Originally written on The Detroit Sports Site  |  Last updated 1/9/13

NEWARK, NJ - DECEMBER 5: Tomas Holmstrom #96 of the Detroit Red Wings skates during the third period against the New Jersey Devils on December 5, 2009 at the Prudential Center in Newark, New Jersey. (Photo by Christopher Pasatieri/Getty Images)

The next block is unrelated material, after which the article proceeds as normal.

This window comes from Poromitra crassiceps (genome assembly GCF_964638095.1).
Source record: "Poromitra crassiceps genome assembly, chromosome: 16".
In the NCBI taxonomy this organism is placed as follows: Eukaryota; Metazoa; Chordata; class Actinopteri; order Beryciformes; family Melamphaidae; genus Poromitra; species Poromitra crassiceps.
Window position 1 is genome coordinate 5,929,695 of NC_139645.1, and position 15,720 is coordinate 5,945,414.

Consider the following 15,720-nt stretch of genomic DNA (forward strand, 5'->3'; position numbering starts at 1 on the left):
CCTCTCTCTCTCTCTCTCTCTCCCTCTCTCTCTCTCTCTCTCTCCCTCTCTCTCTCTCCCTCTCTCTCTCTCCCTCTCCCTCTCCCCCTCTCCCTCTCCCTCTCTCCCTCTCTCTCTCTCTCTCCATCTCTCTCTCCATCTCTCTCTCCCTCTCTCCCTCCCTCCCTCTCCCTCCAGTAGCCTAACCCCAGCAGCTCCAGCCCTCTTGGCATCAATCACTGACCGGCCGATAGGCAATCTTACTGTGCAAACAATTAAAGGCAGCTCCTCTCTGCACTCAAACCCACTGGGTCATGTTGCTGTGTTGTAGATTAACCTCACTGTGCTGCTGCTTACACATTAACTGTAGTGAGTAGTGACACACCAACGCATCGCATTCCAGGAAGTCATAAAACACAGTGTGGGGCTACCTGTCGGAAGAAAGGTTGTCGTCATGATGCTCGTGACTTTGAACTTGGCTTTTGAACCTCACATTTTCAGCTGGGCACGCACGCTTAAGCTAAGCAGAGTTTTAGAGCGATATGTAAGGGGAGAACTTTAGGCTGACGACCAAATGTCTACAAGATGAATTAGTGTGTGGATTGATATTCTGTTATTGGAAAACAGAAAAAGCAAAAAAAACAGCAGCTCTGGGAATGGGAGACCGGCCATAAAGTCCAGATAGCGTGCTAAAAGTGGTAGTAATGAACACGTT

What will you remember most about Detroit Red Wings’ forward Tomas Holmstrom, a man who’s reportedly decided that he’s ready to hang up the skates? For some, it will be how he seemed to perpetually wear a smile at all times, no matter what was going on during games. Others will always laugh and recall his very unique accent, perhaps the best personification of “swinglish,” play-by-play man Ken Daniels’ favorite term for a blend of Swedish and English. Of course, for most, there was also the fact he stood parked in front of the net, always remaining in the right place at the right time for rebounds and tipping shots. During his 15 year career, nobody did that better than Holmstrom, drawing both proper amounts of ire and praise from opposing players, fans and even referees. I can remember exactly where I was when that legacy began for me. It was fifth grade in the spring of 1998. The Red Wings were trying to repeat as champions, and like most youngsters in Detroit, I was captivated by the chase for the cup. In a highly anticipated conference final clash with the Dallas Stars, I disticntly remember seeing this weird, oversized guy standing in front of the net all the time. I continually wondered how he could do that and not get killed every shift, either by a shot or an angry member of the opposition. Then, out of nowhere, Stars’ goalie Ed Belfour took his stick and, ahem, tapped Holmstrom in a certain nether region. Ouch. Holmstrom, despite the cowardly act, didn’t back down. I was both shocked and impressed. Instead of letting that one play ruin him and never going back to his office, Holmstrom continued to pester goalies and hone his shot tipping, rebound corralling craft. That love tap from Belfour, one of hockey’s most volatile personalities, likely helped Holmstrom become who he was for the next 14 years. Though the NHL tried desperately to crack down in multiple ways, including absurd rule changes regarding skates in the goal paint and goalie contact, Holmstrom always found a way around the rule of the day to impact the game. On power plays, there was nobody better to have in your corner. Given his size and hands, coaches knew from day one that Holmstrom was never going to be a burner on the ice, nor was he going to be a sniper on the wing. Give him credit for creating a role for himself and embracing it, doing what he had to do to become an asset to the team. It ended up helping the Red Wings win four championships and in the process, also vaulted Holmstrom to household name status in hockey. The myth of the perpetually soft European player died with every hit Holmstrom endured. Youngsters should take notice. There’s not enough of that selfless attitude in sports anymore, nor is there enough toughness shown like Holmstrom displayed night in and night out ever since Belfour smacked him in 1998. As an athlete, one play can always define you, both positively and negatively. Holmstrom used his infamous moment in the sun to become somebody and craft an image. That image stood the test of time. Last February, after “Homer” had become just the sixth Red Wing to complete his 1,000th NHL game (and got a broken nose in the process), he showed his indifference to such trivial matters as pain and discomfort in an interview after practice, complete with his newly swollen nose bulging. “Of course it’s gonna happen in my 1,000th game,” he said with a laugh, just before shrugging off the notion that he’d ever wear a shield. “I’m sure I’ll remember it.” Holmstrom was the toughest guy on the ice to ever knock out, no matter where or how he was getting hit. That’s exactly how we’ll always remember him. Max DeMara is a senior editor at The Detroit Sports Site. You can find him on Twitter @SportsGuyTheMax.
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